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Local News

September 9, 2013

Oneonta's Police Department's 12-hour experiment to begin

Oneonta patrol officers today will start working 12-hour instead of eight-hour shifts.

During a three-month trial, the Oneonta Police Department will study the efficiency of coverage, the impact on overtime spending and case management and the reaction of officers, among other factors, city and union officials said last week.

An advantage to the 12-hour shift plan is that officers would have more time off, union and city officials said, and the evaluation of the pilot will consider whether longer shifts result in fatigue that has a negative impact on coverage, productivity and performance of duties. 

“It’s something that I’m going to be watching,” Police Chief Dennis Nayor said.

The pilot in shift changes grew out of the city’s Police Department Task Force, which is studying staffing levels and other department issues. The scheduling experiment also is timely, union and city officials agreed, because the Police Benevolent Association’s contract with the city expires at year’s end.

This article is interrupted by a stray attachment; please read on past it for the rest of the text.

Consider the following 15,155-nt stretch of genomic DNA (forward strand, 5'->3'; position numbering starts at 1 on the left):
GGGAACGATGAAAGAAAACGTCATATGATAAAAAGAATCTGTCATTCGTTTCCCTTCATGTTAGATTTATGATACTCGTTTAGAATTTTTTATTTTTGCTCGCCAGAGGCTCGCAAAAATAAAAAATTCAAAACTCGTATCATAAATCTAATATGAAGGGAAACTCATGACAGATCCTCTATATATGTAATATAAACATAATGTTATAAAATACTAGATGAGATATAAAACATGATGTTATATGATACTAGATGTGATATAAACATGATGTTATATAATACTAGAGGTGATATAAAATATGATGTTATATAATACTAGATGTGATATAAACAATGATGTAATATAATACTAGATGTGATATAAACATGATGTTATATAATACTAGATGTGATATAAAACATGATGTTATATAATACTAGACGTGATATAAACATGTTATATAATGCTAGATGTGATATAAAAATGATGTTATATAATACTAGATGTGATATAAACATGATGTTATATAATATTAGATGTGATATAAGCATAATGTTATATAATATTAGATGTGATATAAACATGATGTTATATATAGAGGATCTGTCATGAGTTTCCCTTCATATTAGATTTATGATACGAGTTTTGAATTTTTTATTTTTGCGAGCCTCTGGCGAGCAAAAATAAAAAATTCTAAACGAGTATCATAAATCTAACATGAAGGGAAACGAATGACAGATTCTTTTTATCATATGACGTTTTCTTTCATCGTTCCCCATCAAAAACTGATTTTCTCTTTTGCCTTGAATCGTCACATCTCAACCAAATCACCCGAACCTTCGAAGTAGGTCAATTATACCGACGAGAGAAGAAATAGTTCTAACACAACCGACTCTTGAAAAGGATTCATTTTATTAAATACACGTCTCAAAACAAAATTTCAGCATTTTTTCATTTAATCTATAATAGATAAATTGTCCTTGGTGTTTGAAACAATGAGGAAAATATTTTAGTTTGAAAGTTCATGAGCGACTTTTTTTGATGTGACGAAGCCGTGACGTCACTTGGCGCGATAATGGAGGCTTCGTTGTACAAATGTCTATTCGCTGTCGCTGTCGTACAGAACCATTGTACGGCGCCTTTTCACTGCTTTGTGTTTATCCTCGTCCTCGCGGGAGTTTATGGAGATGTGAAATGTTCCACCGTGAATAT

Under the revised schedule, three patrol officers will work each shift, Lt. Douglas Brenner said, and the shifts will be from 8 a.m. to 8 p.m. and from 8 p.m. to 8 a.m. Officers will work two days, then have three days off.

“It affords more time off,” Eric Berger, a detective and PBA president, said. “With younger officers and the younger generation, time off is becoming more important.”

The patrol division is composed of younger officers starting their careers. The average age of PBA members, including detectives, is 29, with an average 4.5 years of service, Nayor said.

Kathy Wolverton, city personnel director, said the average salary of the 12 patrol officers is $45,000. The contractual starting salary of an officer yet to attend a police academy is $37,000 annually, she said.

The task force, in studying how much of a police force Oneonta needs and can afford, identified a 12-hour-shift schedule among measures to consider in recruiting candidates and to improve retention among young officers, Mayor Dick Miller said.

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